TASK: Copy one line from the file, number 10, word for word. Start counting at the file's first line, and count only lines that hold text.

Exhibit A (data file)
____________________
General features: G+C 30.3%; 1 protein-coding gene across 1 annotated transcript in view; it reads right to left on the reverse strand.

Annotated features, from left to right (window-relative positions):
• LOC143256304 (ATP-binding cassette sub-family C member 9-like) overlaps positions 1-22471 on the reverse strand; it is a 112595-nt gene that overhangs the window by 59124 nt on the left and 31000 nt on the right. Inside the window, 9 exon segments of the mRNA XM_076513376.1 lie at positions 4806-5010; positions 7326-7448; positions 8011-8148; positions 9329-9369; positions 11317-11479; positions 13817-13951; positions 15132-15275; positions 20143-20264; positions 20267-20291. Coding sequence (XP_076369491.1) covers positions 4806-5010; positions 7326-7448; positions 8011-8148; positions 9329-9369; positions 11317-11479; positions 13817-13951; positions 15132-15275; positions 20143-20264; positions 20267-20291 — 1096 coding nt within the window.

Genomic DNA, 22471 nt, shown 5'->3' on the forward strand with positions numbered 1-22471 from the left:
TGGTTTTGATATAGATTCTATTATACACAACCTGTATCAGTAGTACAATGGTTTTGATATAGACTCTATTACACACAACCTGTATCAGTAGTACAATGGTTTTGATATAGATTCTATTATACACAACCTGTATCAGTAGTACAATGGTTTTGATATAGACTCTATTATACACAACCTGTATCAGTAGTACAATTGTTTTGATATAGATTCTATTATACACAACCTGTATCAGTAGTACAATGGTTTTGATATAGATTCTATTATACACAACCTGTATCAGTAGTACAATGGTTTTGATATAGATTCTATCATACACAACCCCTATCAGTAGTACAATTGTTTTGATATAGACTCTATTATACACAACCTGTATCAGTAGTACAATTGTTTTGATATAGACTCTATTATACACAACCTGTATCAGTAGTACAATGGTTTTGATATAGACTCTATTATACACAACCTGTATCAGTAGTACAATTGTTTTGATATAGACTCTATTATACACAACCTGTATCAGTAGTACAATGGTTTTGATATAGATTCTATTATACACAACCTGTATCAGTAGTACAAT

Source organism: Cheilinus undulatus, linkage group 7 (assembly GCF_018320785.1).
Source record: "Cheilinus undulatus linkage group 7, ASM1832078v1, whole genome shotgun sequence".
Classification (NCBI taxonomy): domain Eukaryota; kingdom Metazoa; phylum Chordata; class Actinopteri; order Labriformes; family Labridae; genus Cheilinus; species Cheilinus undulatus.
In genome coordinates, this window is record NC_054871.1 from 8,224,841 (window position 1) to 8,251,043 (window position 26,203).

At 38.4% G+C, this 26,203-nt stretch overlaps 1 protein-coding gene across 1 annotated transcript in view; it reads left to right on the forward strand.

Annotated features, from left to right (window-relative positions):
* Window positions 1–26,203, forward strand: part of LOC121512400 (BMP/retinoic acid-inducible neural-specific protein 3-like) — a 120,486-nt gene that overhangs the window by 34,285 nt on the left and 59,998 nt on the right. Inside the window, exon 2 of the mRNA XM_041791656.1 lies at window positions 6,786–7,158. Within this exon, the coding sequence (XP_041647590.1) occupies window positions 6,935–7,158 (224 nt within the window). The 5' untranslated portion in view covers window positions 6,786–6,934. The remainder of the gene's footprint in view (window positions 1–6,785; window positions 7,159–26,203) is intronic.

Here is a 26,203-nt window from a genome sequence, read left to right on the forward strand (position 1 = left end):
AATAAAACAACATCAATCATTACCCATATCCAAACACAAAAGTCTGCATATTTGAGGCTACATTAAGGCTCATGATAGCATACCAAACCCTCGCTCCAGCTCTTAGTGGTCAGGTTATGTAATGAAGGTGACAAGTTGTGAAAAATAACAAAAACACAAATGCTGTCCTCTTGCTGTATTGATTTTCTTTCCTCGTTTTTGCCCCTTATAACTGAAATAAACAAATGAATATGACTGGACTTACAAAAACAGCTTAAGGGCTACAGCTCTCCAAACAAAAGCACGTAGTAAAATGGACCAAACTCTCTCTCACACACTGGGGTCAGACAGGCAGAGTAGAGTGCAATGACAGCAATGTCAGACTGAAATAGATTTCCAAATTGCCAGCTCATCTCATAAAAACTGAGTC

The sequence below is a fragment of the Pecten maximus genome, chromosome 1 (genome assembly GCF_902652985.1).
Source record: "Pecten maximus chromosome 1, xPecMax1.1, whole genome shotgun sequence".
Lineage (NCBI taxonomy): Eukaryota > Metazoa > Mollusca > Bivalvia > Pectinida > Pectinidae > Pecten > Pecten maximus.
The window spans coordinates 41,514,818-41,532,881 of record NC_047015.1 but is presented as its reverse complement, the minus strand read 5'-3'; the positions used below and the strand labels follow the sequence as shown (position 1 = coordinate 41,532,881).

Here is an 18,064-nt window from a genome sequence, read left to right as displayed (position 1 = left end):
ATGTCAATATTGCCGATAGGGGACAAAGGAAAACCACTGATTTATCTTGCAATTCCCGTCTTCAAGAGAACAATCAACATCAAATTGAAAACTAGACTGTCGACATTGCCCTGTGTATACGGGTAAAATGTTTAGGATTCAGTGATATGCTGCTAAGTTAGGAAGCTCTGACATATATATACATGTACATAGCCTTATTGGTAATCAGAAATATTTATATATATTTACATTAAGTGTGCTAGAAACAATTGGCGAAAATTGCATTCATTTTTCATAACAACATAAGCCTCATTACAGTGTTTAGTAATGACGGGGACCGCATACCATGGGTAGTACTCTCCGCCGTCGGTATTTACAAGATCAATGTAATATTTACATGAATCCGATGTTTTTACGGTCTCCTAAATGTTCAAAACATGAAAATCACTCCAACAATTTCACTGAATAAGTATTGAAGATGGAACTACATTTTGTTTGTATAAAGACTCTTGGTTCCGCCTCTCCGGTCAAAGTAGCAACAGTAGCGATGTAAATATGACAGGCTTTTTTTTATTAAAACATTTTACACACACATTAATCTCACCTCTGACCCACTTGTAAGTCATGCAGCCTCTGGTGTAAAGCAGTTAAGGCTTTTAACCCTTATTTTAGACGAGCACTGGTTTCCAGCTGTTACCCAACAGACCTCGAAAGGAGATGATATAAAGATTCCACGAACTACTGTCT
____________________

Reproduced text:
At 38.4% G+C, this 26,203-nt stretch overlaps 1 protein-coding gene across 1 annotated transcript in view; it reads left to right on the forward strand.